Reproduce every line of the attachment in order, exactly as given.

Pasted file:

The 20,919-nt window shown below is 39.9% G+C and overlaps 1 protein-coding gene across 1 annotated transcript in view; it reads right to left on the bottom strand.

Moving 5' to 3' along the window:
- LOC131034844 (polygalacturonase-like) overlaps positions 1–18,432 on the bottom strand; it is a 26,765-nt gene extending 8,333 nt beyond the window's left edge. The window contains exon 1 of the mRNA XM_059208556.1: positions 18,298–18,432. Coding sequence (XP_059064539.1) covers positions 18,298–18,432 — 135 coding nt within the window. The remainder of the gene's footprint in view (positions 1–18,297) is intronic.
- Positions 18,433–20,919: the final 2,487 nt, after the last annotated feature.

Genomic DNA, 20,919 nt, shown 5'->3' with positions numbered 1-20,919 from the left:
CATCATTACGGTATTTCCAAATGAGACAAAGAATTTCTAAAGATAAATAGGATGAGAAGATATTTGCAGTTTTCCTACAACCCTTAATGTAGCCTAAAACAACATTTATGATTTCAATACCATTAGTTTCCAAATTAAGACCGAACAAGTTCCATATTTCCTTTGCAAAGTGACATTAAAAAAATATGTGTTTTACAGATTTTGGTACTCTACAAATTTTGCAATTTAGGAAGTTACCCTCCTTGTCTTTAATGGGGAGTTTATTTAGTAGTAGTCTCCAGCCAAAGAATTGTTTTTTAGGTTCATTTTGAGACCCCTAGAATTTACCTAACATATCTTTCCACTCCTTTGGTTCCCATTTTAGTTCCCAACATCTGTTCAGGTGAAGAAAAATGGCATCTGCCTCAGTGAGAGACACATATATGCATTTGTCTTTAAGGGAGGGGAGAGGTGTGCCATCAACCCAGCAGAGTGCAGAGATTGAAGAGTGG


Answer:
The 20,919-nt window shown below is 39.9% G+C and overlaps 1 protein-coding gene across 1 annotated transcript in view; it reads right to left on the bottom strand.

Moving 5' to 3' along the window:
- LOC131034844 (polygalacturonase-like) overlaps positions 1–18,432 on the bottom strand; it is a 26,765-nt gene extending 8,333 nt beyond the window's left edge. The window contains exon 1 of the mRNA XM_059208556.1: positions 18,298–18,432. Coding sequence (XP_059064539.1) covers positions 18,298–18,432 — 135 coding nt within the window. The remainder of the gene's footprint in view (positions 1–18,297) is intronic.
- Positions 18,433–20,919: the final 2,487 nt, after the last annotated feature.

Genomic DNA, 20,919 nt, shown 5'->3' with positions numbered 1-20,919 from the left:
CATCATTACGGTATTTCCAAATGAGACAAAGAATTTCTAAAGATAAATAGGATGAGAAGATATTTGCAGTTTTCCTACAACCCTTAATGTAGCCTAAAACAACATTTATGATTTCAATACCATTAGTTTCCAAATTAAGACCGAACAAGTTCCATATTTCCTTTGCAAAGTGACATTAAAAAAATATGTGTTTTACAGATTTTGGTACTCTACAAATTTTGCAATTTAGGAAGTTACCCTCCTTGTCTTTAATGGGGAGTTTATTTAGTAGTAGTCTCCAGCCAAAGAATTGTTTTTTAGGTTCATTTTGAGACCCCTAGAATTTACCTAACATATCTTTCCACTCCTTTGGTTCCCATTTTAGTTCCCAACATCTGTTCAGGTGAAGAAAAATGGCATCTGCCTCAGTGAGAGACACATATATGCATTTGTCTTTAAGGGAGGGGAGAGGTGTGCCATCAACCCAGCAGAGTGCAGAGATTGAAGAGTGG